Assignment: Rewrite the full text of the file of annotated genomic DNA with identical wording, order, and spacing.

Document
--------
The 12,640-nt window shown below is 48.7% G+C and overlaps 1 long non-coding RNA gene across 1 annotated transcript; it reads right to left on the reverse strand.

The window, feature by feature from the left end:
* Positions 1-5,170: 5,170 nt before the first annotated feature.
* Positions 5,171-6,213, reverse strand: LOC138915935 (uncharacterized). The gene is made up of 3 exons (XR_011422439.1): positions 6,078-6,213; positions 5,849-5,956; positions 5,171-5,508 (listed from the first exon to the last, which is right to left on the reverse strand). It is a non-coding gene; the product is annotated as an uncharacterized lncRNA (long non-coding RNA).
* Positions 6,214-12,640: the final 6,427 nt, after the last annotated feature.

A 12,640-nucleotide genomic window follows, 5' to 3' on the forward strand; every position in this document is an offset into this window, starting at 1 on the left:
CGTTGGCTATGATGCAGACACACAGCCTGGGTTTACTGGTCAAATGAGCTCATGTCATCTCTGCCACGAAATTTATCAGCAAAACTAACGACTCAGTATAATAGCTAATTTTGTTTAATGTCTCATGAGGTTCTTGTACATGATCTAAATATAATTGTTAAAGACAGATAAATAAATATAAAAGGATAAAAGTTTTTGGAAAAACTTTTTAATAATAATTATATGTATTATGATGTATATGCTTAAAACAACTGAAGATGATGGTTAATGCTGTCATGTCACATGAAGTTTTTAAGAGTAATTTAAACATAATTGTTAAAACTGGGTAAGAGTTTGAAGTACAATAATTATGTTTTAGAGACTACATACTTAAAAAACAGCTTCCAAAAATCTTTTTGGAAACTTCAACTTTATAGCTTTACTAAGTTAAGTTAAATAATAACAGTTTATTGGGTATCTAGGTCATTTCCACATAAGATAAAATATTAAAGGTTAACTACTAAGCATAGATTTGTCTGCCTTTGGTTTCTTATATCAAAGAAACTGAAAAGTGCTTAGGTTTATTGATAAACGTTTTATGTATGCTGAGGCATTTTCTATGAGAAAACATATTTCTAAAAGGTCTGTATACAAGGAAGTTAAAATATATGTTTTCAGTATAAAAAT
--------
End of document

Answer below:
The 12,640-nt window shown below is 48.7% G+C and overlaps 1 long non-coding RNA gene across 1 annotated transcript; it reads right to left on the reverse strand.

The window, feature by feature from the left end:
* Positions 1-5,170: 5,170 nt before the first annotated feature.
* Positions 5,171-6,213, reverse strand: LOC138915935 (uncharacterized). The gene is made up of 3 exons (XR_011422439.1): positions 6,078-6,213; positions 5,849-5,956; positions 5,171-5,508 (listed from the first exon to the last, which is right to left on the reverse strand). It is a non-coding gene; the product is annotated as an uncharacterized lncRNA (long non-coding RNA).
* Positions 6,214-12,640: the final 6,427 nt, after the last annotated feature.

A 12,640-nucleotide genomic window follows, 5' to 3' on the forward strand; every position in this document is an offset into this window, starting at 1 on the left:
CGTTGGCTATGATGCAGACACACAGCCTGGGTTTACTGGTCAAATGAGCTCATGTCATCTCTGCCACGAAATTTATCAGCAAAACTAACGACTCAGTATAATAGCTAATTTTGTTTAATGTCTCATGAGGTTCTTGTACATGATCTAAATATAATTGTTAAAGACAGATAAATAAATATAAAAGGATAAAAGTTTTTGGAAAAACTTTTTAATAATAATTATATGTATTATGATGTATATGCTTAAAACAACTGAAGATGATGGTTAATGCTGTCATGTCACATGAAGTTTTTAAGAGTAATTTAAACATAATTGTTAAAACTGGGTAAGAGTTTGAAGTACAATAATTATGTTTTAGAGACTACATACTTAAAAAACAGCTTCCAAAAATCTTTTTGGAAACTTCAACTTTATAGCTTTACTAAGTTAAGTTAAATAATAACAGTTTATTGGGTATCTAGGTCATTTCCACATAAGATAAAATATTAAAGGTTAACTACTAAGCATAGATTTGTCTGCCTTTGGTTTCTTATATCAAAGAAACTGAAAAGTGCTTAGGTTTATTGATAAACGTTTTATGTATGCTGAGGCATTTTCTATGAGAAAACATATTTCTAAAAGGTCTGTATACAAGGAAGTTAAAATATATGTTTTCAGTATAAAAAT